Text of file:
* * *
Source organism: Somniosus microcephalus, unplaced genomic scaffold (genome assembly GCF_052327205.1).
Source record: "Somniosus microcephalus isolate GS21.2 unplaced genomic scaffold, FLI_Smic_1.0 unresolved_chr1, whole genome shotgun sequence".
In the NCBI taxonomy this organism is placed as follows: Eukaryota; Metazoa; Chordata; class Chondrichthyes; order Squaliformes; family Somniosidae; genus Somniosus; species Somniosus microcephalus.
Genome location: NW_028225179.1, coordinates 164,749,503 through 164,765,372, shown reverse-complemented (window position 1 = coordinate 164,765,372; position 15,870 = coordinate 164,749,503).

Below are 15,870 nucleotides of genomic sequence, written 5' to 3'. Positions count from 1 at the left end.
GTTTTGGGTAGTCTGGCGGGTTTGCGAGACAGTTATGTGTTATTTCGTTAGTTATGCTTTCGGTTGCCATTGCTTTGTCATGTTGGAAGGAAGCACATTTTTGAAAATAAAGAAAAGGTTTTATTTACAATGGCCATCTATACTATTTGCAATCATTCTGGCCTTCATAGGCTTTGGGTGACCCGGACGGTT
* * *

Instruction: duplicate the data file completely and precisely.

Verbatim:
Source organism: Somniosus microcephalus, unplaced genomic scaffold (genome assembly GCF_052327205.1).
Source record: "Somniosus microcephalus isolate GS21.2 unplaced genomic scaffold, FLI_Smic_1.0 unresolved_chr1, whole genome shotgun sequence".
In the NCBI taxonomy this organism is placed as follows: Eukaryota; Metazoa; Chordata; class Chondrichthyes; order Squaliformes; family Somniosidae; genus Somniosus; species Somniosus microcephalus.
Genome location: NW_028225179.1, coordinates 164,749,503 through 164,765,372, shown reverse-complemented (window position 1 = coordinate 164,765,372; position 15,870 = coordinate 164,749,503).

Below are 15,870 nucleotides of genomic sequence, written 5' to 3'. Positions count from 1 at the left end.
GTTTTGGGTAGTCTGGCGGGTTTGCGAGACAGTTATGTGTTATTTCGTTAGTTATGCTTTCGGTTGCCATTGCTTTGTCATGTTGGAAGGAAGCACATTTTTGAAAATAAAGAAAAGGTTTTATTTACAATGGCCATCTATACTATTTGCAATCATTCTGGCCTTCATAGGCTTTGGGTGACCCGGACGGTT